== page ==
Portugal 1, Netherlands 0.
Or perhaps Big Phil 5, San Marco 0 is more apposite.
For despite all the hype surrounding Marco van Basten's Oranje revolution, the fact is, he has achieved nothing on the world stage as a manager.
Three times European player of the year and twice the recipient of FIFA's world counterpart, "The Swan of Utrecht" was incontestibly the greatest striker of his generation ─ perhaps of all time. Few who witnessed his extraordinary performances in the 1988 European Championship in which he scooped the Golden Boot with five goals ─ scoring what is widely-regarded as one of the greatest-ever goals in the final ─ will forget the experience.
That his glittering career was cut so woefully short by persistent ankle problems is, in footballing terms, a tragedy.
But despite his achievements and accolades he was no match for Luiz Felipe Scholari.
While the end was in the process of beginning for van Basten in the early '90s, the "Sergeant Major" as he is affectionately known was just starting to establish his resume as a manager with Brazilian minnow Criciuma. Scolari steered the little known outfit to the Brazilian Cup in 1991, stunning one of the country's top teams Gremio in the final.
As last night's triumph aptly demonstrated, Scolari is no dilettante when it comes to getting supposed underdogs to punch above their weight.
"Felipao" went on to take the helm of the vanquished, leading Gremio ─ for whom he played in the '70s ─ to cup and league wins and the Copa Libertadores in 1995. At the last World Cup in Japan and Korea in 2002, he lead his country to its fifth World Cup, despite being regularly criticized in qualifying for what were seen in Brazil as unadventurous tactics.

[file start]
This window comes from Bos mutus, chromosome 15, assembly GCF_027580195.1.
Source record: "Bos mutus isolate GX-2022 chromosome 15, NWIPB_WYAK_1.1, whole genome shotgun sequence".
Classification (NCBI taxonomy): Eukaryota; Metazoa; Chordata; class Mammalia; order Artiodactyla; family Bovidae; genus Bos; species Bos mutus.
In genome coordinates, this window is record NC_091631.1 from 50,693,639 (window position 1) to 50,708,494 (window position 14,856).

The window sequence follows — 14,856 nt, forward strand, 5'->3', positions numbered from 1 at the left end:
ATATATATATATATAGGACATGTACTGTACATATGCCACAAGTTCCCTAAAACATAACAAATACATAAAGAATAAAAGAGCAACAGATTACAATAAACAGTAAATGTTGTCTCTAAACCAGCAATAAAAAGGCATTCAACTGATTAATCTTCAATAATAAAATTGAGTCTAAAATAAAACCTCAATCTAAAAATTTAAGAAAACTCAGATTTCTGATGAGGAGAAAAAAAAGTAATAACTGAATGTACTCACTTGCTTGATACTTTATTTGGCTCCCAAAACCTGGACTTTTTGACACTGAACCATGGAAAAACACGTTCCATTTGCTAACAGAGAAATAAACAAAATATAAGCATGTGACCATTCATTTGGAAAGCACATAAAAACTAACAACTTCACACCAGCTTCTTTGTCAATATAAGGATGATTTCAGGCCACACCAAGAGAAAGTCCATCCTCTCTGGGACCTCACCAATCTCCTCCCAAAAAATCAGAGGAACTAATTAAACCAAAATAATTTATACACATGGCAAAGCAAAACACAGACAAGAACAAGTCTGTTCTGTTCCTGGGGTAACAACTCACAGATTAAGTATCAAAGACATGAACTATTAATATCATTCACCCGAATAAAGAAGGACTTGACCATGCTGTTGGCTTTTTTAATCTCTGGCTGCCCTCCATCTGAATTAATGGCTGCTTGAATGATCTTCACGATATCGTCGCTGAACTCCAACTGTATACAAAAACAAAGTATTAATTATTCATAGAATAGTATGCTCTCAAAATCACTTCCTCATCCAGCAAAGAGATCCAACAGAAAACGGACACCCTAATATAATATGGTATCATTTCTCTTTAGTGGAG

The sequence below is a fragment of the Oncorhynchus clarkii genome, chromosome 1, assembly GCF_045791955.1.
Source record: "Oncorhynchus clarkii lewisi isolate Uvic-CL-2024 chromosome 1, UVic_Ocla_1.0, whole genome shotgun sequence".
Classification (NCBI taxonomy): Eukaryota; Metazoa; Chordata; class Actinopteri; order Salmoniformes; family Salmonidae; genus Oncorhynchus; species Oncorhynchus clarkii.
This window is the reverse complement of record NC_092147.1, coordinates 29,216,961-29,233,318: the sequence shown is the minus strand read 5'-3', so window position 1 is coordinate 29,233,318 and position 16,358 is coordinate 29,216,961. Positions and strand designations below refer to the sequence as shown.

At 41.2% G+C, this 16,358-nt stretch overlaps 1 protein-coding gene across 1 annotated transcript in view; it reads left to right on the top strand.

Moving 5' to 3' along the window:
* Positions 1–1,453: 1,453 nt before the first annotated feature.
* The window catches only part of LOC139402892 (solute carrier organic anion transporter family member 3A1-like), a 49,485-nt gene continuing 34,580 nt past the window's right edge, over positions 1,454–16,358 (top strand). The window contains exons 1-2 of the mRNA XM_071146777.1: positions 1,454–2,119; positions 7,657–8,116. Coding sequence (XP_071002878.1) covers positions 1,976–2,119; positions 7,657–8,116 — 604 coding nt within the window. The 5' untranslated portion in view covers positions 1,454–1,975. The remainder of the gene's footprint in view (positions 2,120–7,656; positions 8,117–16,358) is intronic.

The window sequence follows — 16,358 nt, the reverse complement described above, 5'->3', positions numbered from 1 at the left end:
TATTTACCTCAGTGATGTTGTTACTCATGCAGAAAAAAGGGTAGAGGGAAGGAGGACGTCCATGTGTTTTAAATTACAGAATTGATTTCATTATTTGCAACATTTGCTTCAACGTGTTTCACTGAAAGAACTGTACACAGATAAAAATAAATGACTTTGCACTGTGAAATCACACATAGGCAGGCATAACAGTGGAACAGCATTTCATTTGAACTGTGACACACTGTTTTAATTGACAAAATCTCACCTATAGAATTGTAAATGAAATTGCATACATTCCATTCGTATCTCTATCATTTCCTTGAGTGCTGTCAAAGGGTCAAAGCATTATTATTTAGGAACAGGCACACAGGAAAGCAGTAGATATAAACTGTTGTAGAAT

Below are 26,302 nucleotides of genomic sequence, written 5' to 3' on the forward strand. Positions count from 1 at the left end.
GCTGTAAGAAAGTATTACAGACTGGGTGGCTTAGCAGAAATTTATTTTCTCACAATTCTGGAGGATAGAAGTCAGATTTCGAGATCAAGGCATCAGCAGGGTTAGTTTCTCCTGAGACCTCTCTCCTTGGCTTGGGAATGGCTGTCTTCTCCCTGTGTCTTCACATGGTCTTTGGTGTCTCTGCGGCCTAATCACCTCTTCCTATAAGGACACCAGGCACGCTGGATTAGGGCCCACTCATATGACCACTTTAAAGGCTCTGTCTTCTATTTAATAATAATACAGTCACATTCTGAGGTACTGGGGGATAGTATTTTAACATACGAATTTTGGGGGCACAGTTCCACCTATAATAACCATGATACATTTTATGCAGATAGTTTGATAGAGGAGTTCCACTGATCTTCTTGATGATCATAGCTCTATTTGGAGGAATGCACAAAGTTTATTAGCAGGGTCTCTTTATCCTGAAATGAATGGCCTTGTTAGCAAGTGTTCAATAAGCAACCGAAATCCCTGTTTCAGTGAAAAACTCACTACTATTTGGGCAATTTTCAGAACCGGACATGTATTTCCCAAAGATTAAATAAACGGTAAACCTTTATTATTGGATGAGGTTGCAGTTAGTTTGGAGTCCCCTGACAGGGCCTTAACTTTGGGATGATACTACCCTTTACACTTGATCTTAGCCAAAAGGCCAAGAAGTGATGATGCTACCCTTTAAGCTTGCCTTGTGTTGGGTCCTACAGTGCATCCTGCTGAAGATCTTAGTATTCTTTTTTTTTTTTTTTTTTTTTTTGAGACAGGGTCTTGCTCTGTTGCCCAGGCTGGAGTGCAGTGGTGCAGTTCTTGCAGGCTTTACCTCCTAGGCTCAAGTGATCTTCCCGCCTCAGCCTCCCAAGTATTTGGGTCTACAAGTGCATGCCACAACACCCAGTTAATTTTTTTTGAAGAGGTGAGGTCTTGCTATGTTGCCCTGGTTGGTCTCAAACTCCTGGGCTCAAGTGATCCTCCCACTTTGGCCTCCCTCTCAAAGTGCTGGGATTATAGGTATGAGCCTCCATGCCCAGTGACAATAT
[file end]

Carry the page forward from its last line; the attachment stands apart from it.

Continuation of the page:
In 2004 he took host Portugal to the final and this time round he is into the quarters of a major tournament again. The win over Holland was his 11th consecutive World Cup win and his fifth in the knockout stages. Scolari has consistently proven his ability as a cup manager. The one-off match is his specialty.
When things started to get ugly last night, van Basten looked, to borrow from Gershwin, like a little lamb lost in the woods. As one of several scuffles flared-up on the touchline, Big Phil was noticeably right there trying to separate the squabbling parties. Several times he used these breaks in play to slip messages to his players. The more things heated up, the more involved he appeared, while van Basten had an air of resignation about him, his gaze ever more vapid.
And when he was most needed, where was that perennial goal-poacher Ruud van Nistelrooy? His lackadaisical ways are not news to those who heard Manchester United boss Sir Alex Ferguson's views on "non-triers" when the former PSV star was benched after underpar performances late last season. But with crosses continuing to ping across the face of the goal and no one looking remotely like getting on the end of them, who could not feel for van Nistelrooy as he sat gloomily on the bench watching his international career gurgle down the toilet. Whatever the differences between the manager and the striker he had glowingly tipped to be top scorer at this tournament, bringing on that football jersey-printer's nightmare Jan Vennegoor of Hesselink was surely one snub too far.
Despite some wretched officiating, Dutch fans are entitled to ask some questions of van Basten's decision making.
His sole experience before taking charge of the national team was with Ajax reserves and the hype surrounding this young Dutch side now appears to have been overblown, the team's tactics naive.
San Marco was a wonder player, but he has a lot to learn before he can give the likes of Big Phil a run for their money.
Portugal 1, Netherlands 0.